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Pathology of Trichinosis

Dr Sampurna Roy MD




Syn: Trichinellosis ; Trichiniasis

Trichinosis, an infection by the nematode Trichinella spiralis, is most common in eastern and central Europe, North America, and Central and south America.

Visit: There is hidden danger lurking in your meat - Life cycle of Trichinella spiralis


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Although it prevails in areas where pork is eaten, many animals, including dogs, cats, rats, bears, foxes, and  wolves, are reservoirs of infection.

Humans become infected by eating undercooked or raw meat containing encysted larvae, mainly pork.

The cysts located in striated muscle, are digested, liberating larvae that mature to adult worms that attach to the wall of the small intestine.

Female worms there liberate larvae that invade the  intestinal wall, enter the circulation, and penetrate striated muscle, where they encyst and remain viable for years.

The clinical features are highly variable, depending on the number of larvae ingested, and patients may be asymtomatic or die of a fulminating disease.

In subclinical disease the only sign is eosinophilia.

The invasion of muscle by the larvae is associated with muscle pain, swelling of the eyelids and facial edema, eosinophilia, and pronounced fever.

Respiratory and neurologic manifestatations may appear.

Fatal cases are usually attributed to a severe myocarditis.

During the chronic phase of the disease the symptoms gradually attenuate.

On invasion of the muscle the larvae cause inflammation and destruction of muscle fibres. A fibrous hyaline layer develops around a single coiled larva. Histiocytes and giant cells may surround the cyst, which eventually calcifies.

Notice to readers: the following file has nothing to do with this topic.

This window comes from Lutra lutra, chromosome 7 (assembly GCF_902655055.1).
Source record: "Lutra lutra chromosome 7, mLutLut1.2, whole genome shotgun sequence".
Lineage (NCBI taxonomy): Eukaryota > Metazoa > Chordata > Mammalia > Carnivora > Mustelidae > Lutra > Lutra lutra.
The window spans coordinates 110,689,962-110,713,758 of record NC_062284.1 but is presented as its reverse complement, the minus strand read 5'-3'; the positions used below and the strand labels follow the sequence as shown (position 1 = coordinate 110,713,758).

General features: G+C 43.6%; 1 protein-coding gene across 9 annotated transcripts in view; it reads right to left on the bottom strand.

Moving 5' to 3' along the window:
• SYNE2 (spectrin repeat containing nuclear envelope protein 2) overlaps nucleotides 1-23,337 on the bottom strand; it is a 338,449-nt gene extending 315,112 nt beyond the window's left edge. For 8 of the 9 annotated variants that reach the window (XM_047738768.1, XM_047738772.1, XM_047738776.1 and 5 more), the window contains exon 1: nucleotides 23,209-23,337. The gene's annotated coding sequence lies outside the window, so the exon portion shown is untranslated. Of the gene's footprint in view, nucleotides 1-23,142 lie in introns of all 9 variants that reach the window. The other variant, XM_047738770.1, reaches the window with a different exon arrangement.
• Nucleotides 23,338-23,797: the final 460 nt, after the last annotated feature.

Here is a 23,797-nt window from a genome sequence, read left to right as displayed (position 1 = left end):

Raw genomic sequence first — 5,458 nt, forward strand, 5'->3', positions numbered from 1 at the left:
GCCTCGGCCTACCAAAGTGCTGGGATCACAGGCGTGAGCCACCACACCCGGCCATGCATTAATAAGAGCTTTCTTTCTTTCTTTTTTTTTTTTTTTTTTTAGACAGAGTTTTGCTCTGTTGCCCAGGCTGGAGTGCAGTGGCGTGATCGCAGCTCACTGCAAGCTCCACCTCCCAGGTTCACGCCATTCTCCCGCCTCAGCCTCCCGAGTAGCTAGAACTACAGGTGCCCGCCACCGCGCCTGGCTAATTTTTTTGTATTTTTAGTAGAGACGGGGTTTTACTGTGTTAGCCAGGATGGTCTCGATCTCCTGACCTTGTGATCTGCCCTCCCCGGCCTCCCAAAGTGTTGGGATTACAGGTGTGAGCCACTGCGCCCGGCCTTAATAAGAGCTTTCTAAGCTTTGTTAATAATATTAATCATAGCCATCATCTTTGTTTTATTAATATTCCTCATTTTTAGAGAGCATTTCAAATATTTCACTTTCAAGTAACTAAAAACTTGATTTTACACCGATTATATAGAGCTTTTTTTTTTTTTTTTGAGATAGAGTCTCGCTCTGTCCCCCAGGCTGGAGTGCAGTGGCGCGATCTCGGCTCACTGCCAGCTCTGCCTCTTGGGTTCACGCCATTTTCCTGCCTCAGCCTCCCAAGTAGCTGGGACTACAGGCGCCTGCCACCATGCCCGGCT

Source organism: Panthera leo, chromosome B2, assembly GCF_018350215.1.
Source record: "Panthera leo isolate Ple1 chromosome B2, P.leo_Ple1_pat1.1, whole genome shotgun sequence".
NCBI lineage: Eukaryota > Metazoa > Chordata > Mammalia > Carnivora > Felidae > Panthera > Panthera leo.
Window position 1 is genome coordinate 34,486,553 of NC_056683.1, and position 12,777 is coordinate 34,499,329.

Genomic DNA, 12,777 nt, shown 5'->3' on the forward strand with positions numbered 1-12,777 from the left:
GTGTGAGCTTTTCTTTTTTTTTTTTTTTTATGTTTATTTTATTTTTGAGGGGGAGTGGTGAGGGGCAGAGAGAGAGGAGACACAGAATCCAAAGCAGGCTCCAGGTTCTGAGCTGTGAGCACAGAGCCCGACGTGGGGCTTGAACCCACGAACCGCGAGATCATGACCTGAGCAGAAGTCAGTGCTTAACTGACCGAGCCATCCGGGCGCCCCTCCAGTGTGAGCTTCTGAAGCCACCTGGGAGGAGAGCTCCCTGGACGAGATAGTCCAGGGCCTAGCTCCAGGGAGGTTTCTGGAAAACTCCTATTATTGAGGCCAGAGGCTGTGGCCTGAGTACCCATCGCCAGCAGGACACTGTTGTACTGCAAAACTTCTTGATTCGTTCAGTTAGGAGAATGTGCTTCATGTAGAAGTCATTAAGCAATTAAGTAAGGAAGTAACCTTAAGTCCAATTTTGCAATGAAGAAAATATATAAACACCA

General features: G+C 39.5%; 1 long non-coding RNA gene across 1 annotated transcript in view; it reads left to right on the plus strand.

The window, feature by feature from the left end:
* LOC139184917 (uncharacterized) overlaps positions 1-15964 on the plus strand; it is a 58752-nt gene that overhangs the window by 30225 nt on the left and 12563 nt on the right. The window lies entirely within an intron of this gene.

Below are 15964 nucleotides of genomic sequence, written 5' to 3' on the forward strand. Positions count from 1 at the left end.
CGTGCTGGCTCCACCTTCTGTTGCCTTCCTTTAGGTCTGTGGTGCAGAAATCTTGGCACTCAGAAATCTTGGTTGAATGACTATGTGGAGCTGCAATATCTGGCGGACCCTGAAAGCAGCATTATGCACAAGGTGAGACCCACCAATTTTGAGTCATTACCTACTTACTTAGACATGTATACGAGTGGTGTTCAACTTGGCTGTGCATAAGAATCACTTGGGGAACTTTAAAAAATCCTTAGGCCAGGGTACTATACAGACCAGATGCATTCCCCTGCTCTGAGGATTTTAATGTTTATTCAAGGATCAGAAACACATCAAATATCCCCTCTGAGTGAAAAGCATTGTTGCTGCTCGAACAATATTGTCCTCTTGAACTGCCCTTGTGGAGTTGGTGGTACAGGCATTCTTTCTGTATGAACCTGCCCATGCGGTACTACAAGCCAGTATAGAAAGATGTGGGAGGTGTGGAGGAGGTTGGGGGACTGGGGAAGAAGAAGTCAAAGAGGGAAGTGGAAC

The most frequently involved muscles are those of the limbs, diaphragm, tongue, jaw, larynx, ribs and eye.

Larvae in other organs, including the heart and brain, cause edema, necrosis, and focal infiltration of neutrophils, eosinophils, and lymphocytes, but they do not encyst.

The diagnosis is made by identifying larvae in muscle biopsies or by serologic tests.

Antihelminthic drugs remove adult worms from the intestine.


Further reading:

Characterization of TsDAF-21/HSP90 protein from the parasitic nematode Trichinella spiralis.

Indirect versus direct detection methods of Trichinella spp. infection in wild boar (Sus scrofa).

Trichinella species circulating in wild boar (Sus scrofa) populations in Poland.

Description of an outbreak of human trichinellosis in an area of Argentina historically regarded as Trichinella-free: the importance of surveillance studies.

Trichinella infection in wild boars and synanthropic rats in northwest Vietnam.

Searching for Trichinella: not all pigs are created equal.

The hidden burden of trichinellosis in Vietnam: a postoutbreak epidemiological study.

Trichinosis caused by ingestion of raw soft-shelled turtle meat in Korea.

Trichinella infections in different host species of an endemic district of Serbia.



Dr Sampurna Roy  MD

Consultant  Histopathologist (Kolkata - India)






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